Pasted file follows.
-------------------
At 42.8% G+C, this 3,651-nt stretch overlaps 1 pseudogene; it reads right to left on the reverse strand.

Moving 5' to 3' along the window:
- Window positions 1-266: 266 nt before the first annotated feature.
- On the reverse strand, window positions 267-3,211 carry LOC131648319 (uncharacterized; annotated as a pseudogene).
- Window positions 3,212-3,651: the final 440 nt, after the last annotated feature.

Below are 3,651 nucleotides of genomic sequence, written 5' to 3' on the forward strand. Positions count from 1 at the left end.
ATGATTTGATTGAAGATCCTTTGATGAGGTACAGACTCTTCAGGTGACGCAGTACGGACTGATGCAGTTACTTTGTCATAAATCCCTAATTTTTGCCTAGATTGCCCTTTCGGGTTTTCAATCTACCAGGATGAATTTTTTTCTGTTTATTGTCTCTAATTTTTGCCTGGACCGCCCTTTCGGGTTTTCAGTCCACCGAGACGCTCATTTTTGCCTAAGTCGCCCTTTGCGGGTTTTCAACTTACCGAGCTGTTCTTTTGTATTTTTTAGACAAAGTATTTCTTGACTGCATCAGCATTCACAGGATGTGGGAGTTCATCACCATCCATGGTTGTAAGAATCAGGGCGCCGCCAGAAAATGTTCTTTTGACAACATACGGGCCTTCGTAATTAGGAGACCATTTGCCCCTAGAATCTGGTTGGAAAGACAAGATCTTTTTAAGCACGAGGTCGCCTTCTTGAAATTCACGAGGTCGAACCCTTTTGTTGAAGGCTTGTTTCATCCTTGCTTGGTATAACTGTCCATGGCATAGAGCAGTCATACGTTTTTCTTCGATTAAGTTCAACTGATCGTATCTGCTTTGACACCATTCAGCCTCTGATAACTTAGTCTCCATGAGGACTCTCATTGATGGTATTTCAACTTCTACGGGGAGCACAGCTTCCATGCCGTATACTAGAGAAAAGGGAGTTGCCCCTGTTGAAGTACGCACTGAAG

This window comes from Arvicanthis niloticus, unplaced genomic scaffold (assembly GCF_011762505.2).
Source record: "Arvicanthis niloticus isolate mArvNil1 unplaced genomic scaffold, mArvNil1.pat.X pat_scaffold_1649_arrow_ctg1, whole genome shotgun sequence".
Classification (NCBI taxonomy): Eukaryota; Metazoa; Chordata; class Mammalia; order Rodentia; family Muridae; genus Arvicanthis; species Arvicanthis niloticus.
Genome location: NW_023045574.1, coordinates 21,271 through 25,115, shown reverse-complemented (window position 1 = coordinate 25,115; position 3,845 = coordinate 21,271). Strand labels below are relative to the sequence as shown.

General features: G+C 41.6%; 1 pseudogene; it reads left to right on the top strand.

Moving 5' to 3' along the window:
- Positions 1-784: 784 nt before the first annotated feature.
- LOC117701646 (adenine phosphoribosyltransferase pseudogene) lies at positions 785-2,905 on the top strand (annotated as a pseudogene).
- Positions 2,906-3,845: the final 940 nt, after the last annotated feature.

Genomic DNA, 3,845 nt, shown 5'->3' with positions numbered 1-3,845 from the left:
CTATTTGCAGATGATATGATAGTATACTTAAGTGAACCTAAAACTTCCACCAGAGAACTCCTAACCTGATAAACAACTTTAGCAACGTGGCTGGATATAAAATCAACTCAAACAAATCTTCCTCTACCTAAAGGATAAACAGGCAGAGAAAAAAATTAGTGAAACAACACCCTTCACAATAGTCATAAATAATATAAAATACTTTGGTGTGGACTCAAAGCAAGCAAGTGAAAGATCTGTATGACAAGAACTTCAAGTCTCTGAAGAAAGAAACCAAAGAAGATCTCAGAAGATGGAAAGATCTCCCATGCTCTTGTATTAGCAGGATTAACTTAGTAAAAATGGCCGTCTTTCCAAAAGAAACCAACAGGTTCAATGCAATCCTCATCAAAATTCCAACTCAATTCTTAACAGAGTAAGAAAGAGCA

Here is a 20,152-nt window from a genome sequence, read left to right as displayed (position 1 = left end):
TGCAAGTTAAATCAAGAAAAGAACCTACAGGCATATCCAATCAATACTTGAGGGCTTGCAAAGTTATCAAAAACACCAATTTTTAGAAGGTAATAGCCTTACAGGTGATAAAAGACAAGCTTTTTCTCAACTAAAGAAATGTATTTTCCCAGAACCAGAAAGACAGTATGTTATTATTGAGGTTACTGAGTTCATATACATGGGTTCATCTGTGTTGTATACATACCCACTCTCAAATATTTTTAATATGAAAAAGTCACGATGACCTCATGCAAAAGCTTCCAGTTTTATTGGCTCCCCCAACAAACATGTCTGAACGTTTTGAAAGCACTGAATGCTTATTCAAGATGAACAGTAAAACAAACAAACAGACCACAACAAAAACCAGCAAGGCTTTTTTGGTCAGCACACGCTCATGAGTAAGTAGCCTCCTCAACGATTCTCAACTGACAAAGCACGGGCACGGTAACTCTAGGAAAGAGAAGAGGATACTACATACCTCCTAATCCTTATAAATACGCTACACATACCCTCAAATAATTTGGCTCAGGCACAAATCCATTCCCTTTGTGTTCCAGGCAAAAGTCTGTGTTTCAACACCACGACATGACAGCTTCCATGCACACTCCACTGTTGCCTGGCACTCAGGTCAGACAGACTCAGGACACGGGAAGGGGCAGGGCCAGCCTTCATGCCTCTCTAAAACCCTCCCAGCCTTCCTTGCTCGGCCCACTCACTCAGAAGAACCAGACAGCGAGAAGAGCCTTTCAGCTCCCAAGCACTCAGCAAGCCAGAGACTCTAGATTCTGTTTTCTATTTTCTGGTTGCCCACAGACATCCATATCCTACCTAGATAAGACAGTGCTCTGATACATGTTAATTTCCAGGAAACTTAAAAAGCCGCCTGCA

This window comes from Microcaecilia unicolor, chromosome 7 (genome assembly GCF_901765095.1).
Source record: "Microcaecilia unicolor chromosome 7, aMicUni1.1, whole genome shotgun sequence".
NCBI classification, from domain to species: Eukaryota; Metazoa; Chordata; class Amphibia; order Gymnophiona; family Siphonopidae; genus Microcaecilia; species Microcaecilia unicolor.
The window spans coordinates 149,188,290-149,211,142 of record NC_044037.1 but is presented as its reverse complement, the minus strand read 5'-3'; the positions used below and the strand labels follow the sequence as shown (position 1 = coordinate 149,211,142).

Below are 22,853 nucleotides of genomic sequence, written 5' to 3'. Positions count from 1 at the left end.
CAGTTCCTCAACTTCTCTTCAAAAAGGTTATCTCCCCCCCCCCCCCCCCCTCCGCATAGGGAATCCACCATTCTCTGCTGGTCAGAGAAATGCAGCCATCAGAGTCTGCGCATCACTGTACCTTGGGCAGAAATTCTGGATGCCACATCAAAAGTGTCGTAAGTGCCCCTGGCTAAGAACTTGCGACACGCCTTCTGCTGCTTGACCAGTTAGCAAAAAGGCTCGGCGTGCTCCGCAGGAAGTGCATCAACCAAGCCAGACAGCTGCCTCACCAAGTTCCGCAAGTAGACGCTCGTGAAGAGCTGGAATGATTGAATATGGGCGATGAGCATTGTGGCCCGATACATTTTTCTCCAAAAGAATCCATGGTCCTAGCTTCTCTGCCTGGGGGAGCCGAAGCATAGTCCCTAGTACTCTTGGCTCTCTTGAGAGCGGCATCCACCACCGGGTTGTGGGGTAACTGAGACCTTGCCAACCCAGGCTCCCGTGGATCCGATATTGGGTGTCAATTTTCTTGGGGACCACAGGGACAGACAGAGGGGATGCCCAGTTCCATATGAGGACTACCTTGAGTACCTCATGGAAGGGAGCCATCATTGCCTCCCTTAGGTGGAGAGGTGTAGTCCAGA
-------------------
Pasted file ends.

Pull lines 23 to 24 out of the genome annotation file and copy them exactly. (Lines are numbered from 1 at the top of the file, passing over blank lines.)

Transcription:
NCBI classification, from domain to species: Eukaryota; Metazoa; Chordata; class Amphibia; order Gymnophiona; family Siphonopidae; genus Microcaecilia; species Microcaecilia unicolor.
The window spans coordinates 149,188,290-149,211,142 of record NC_044037.1 but is presented as its reverse complement, the minus strand read 5'-3'; the positions used below and the strand labels follow the sequence as shown (position 1 = coordinate 149,211,142).